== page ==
And see visions she did, of chimneys, smoke, factories and misery - the future, on its way to this quiet little village in Oxfordshire.
The future was also being made in Candleford. In the programme's incredibly ham-fisted way of hammering home the point, of taking a metaphor and beating the viewer almost to death with it, Gabriel Cochrane finally revealed his new invention: a farming machine that ploughed furrows, planted seeds and then covered them over.
Do you see the point they were getting at? Change. In the village. A way of life altering forever. The future. On the march. FOR GOD'S SAKE KEEP UP! IT'S THE FUTURE! ARRIVING IN CANDLEFORD! DON'T YOU SEE! DON'T YOU SEE!
Naturally, the farm workers were not happy. "Isn't the land kind enough for us?" said Alfie Arless, a sort of slightly less intellectual Benny from Crossroads."If there's no work for us we take home no wages."
And even Queenie, worried by this emphasis on efficiency, felt moved to chime in: "Who decided that it is a crime and a waste that a bird will pick up a few spare seeds?"
Gabriel Cochrane could only offer them words about progress and change, and how they would all benefit.
It's a brave programme that runs with this idea of fearing the future. Before the episode was over the residents of Candleford had risen up in a Luddite revolution, destroyed the machine with their bare hands and ripped Mr Cochrane limb from limb, leaving his head impaled on a pole in the centre of the village. Future be damned, they wrote in his blood.
Actually, this didn't happen at all. Instead we were left with the characters wobbling on in their incredibly predictable ways. You could see almost from the opening credits that Alf would propose to Minnie, that Mr Cochrane would finally end up with the lovely Dorcas Lane from the post office (probably with a view to closing it down in order to improve the service), and that all of them, every single one, would talk in that stilted, slow, Poundland philosopher manner that drives you straight to the drinks cabinet.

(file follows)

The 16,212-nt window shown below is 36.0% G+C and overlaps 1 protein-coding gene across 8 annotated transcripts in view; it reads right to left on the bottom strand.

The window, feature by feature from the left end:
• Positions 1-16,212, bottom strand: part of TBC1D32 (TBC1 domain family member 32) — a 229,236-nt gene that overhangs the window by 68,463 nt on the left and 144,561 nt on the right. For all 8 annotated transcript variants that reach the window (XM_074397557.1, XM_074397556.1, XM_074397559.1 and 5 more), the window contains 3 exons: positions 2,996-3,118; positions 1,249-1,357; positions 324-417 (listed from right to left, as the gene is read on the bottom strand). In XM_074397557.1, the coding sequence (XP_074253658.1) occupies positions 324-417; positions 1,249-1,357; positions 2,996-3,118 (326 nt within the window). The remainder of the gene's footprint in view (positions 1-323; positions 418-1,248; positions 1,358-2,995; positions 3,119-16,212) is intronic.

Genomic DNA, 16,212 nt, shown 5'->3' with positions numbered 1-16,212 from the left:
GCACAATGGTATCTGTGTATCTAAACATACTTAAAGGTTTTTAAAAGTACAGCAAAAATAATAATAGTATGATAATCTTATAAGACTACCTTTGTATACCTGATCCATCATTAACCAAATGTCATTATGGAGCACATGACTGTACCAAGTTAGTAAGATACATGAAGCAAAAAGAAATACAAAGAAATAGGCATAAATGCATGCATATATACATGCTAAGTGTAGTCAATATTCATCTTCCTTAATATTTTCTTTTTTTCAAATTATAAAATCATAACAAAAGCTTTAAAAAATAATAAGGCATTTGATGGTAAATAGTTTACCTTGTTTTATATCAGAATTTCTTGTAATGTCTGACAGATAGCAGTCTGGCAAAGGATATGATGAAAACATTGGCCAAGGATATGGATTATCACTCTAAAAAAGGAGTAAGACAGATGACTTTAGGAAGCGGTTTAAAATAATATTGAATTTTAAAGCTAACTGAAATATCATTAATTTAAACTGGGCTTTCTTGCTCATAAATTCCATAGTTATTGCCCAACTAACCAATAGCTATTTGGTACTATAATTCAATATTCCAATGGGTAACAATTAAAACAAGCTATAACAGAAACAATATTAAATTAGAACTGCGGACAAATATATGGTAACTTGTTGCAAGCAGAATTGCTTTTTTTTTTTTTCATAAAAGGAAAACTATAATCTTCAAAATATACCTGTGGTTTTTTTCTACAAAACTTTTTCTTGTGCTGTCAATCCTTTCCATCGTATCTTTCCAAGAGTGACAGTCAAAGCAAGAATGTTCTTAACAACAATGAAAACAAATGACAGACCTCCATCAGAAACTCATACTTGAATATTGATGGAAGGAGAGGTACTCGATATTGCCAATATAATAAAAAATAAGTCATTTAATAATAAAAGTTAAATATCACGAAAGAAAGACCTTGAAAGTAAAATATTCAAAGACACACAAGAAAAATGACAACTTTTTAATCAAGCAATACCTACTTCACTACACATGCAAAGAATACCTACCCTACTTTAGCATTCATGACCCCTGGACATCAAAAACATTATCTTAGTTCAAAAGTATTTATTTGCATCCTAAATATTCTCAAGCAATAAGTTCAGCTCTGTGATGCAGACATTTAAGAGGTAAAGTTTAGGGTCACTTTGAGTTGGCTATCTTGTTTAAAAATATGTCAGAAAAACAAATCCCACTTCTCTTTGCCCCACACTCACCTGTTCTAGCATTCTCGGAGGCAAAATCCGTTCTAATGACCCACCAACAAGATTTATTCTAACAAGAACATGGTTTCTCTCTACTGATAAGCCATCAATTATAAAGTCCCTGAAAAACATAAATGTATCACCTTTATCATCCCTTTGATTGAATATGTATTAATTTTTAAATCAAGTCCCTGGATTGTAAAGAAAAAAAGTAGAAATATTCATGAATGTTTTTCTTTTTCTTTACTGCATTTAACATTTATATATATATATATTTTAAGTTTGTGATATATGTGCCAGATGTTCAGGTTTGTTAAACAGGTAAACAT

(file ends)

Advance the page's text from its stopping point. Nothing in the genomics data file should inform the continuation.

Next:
"It seemed back then that everyone sang," said Laura Timmins in the voice over. No they didn't, sweetheart, and they certainly didn't come out with phrases such as "I cried with such rage I thought the sky would crack","I want to hold you, promise you happiness but I can't - that would make me a liar", "If I do something that my own heart does not believe to be right, how can I look at my children?" and "I want to live and be loved...by you". Eeeugh!
However, by far the worst sin was Alfie's proposal to Minnie, where he turned up with what seemed to be the whole of Candleford behind him, including a band, and proposed in the middle of the street. This was a romantic scene written by a committee. You've seen it done better - and with more authenticity and truth - on Friends.
And speaking of authenticity and truth, it's interesting that Lark Rise was followed by the Bafta Awards. Now, I may be wrong here, but the Oscars don't, as a rule, spend the first few minutes telling you how important they are and how exciting it all is. They don't need to because they are. So why do the Baftas have to tell us about their importance? "Excitement is building," said voiceover woman. Really? Well, how about showing rather then telling? Basically, you're having to hype it up a bit in the hope that we, the viewer will stay interested. Bad news - I had a pile of washing up to get through.
Still, I was impressed when the show opened and a hoodie came out to bust some moves.
Old Rossy may be 50, I thought, but he's still got it...